Free trade; not trade wars or negotiated trade

With a lot of Americans fearful for their jobs and their president saying he can protect jobs with tariffs, international trade has become a big emotional issue.

Trade is such an emotional issue because our economy is organized such that our physical and psychological well-being requires us to have steady employment. At the same time economic changes require employment flexibility. One way to deal with this conflict would be to have a guaranteed income scheme so that individuals can cope with changes. My committment to such a scheme stands behind the rest of this post and indeed all the posts on this weblog. If people can survive comfortably without employment then this fear should no longer be a factor.

We should also analyse economic issues in physical or real terms rather than financial terms. Trade is the exchange of goods and services, not money which is a tool to facilitate the exchanges. It is very easy to get a distorted picture of the economy when people analyse economic problems in financial terms.

For all merchant-pull-1398066_1920we talk about the market economy and our devotion to competition, we have a long tradition of restricting competition. One of the ways we do that is by imposing tariffs on imports from other countries. Other ways we restrict competition with subsidies and legislation.

The economics law of comparative advantage says countries are better off to specialize and trade, even if one country is more efficient in the production of all items. This is attractive to people who want economic growth. This blogger also likes the idea of efficiency so that we can have more time for leisure activities.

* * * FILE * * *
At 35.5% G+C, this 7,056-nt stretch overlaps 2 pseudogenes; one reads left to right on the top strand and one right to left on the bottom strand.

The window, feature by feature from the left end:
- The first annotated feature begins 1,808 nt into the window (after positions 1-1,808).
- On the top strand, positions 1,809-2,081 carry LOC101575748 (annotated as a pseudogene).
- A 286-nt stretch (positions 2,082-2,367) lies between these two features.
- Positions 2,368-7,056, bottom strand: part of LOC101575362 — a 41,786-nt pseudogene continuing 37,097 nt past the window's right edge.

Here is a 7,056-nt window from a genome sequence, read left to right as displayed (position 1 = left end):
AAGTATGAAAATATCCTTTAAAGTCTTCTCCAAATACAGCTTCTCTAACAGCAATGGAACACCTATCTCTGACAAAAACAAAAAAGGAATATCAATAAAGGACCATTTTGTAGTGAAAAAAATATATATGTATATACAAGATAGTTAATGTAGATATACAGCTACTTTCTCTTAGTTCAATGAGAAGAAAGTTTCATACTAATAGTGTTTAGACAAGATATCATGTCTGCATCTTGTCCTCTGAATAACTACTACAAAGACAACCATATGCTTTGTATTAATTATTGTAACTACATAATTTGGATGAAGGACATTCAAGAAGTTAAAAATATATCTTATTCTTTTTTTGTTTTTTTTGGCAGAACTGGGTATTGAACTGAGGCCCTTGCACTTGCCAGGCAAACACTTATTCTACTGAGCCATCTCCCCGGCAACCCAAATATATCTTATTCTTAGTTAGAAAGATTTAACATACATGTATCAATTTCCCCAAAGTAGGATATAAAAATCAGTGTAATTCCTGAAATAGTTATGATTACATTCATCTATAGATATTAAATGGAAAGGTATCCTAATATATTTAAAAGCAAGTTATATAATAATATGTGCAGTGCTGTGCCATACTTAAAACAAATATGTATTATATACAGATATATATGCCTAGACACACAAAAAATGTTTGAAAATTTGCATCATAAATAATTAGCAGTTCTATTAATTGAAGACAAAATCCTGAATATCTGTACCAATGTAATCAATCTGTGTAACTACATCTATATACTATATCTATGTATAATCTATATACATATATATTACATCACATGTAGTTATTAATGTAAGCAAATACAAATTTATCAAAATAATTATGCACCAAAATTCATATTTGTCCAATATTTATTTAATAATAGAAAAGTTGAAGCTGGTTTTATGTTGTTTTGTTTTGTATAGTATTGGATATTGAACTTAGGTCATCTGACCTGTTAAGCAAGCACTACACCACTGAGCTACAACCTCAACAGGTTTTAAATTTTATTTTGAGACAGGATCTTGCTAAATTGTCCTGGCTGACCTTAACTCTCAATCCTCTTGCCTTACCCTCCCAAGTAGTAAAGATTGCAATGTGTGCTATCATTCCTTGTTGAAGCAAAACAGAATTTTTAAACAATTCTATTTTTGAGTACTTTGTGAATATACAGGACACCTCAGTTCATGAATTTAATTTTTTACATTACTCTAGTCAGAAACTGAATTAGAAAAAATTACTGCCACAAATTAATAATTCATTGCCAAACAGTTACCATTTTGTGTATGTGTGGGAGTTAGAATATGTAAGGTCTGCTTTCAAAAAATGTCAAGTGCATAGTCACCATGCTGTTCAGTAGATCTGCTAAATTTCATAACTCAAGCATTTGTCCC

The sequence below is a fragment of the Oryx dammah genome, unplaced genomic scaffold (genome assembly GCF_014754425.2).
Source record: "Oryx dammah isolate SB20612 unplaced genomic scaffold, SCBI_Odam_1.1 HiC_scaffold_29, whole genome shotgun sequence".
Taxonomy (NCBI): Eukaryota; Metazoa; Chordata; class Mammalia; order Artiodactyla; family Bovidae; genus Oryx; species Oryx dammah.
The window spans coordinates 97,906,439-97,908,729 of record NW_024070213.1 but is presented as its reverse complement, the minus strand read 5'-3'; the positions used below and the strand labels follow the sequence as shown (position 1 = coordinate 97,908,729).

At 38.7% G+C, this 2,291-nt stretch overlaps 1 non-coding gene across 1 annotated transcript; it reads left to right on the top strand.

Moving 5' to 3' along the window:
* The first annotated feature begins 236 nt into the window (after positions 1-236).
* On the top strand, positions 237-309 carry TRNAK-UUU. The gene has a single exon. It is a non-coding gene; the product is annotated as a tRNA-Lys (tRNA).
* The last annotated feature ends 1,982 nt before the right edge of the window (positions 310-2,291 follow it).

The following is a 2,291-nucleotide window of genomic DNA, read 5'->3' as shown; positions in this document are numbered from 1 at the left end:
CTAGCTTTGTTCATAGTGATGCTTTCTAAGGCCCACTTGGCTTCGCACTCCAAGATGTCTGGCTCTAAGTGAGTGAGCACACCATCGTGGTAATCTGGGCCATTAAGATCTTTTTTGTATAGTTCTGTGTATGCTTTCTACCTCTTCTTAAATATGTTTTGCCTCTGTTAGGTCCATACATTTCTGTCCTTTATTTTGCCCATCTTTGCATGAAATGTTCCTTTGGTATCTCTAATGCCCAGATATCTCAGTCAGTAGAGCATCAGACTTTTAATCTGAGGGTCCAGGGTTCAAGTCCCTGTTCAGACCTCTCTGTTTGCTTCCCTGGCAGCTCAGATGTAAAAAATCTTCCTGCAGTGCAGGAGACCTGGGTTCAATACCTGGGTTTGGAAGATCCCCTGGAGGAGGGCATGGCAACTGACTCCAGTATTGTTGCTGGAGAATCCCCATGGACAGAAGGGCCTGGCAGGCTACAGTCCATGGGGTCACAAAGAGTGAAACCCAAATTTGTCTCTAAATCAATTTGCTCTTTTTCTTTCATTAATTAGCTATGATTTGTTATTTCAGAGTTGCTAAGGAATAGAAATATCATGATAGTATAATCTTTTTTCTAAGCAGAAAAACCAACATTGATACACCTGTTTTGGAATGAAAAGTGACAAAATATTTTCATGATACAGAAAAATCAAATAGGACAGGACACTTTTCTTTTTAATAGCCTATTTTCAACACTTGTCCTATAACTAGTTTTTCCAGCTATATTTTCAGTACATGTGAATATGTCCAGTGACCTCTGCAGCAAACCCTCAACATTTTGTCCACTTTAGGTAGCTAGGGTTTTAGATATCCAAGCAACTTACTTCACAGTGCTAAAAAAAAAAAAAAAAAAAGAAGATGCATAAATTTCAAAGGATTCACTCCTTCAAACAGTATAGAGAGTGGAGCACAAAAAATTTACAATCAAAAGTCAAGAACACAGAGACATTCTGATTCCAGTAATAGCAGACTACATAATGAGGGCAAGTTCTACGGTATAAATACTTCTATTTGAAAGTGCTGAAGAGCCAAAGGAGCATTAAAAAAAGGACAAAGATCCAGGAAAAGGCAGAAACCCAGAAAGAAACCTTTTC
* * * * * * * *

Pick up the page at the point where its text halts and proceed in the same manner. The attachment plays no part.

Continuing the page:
I also believe the best way to do free trade is unilaterally. To do free trade and get the full benefits Canada should abolish all tariffs and restrictions on foreign goods and services coming into the country regardless of what other countries do. If other countries want to subsidize our lifestyle, then that is up to them. If they do not want to buy from us, then that is saving our resource base for the benefit of our children.

The free trade agreements of which governments are so fond are in reality negotiated trade agreements. They are negotiated for the sake of special interests of producers. These are the same interests as those who want legislation to restrict competition – patents, copyright, licensing – and who want subsidies for their firms. To get a feel for the complexity of these negotiations look at this article in The Economist. Trying to negotiate to satisfy the special interests of multiple countries must be an impossible challenge.

International trade is not such an important issue for Americans because the United States is one large free trade zone and they are or have benefited from the law of comparative advantage.

Economics is a social activity and like all relationships, to be satisfying for all parties there needs to be a more or less equal exchange. Those Americans who promote trade wars are being anti social. To me that sounds un-American.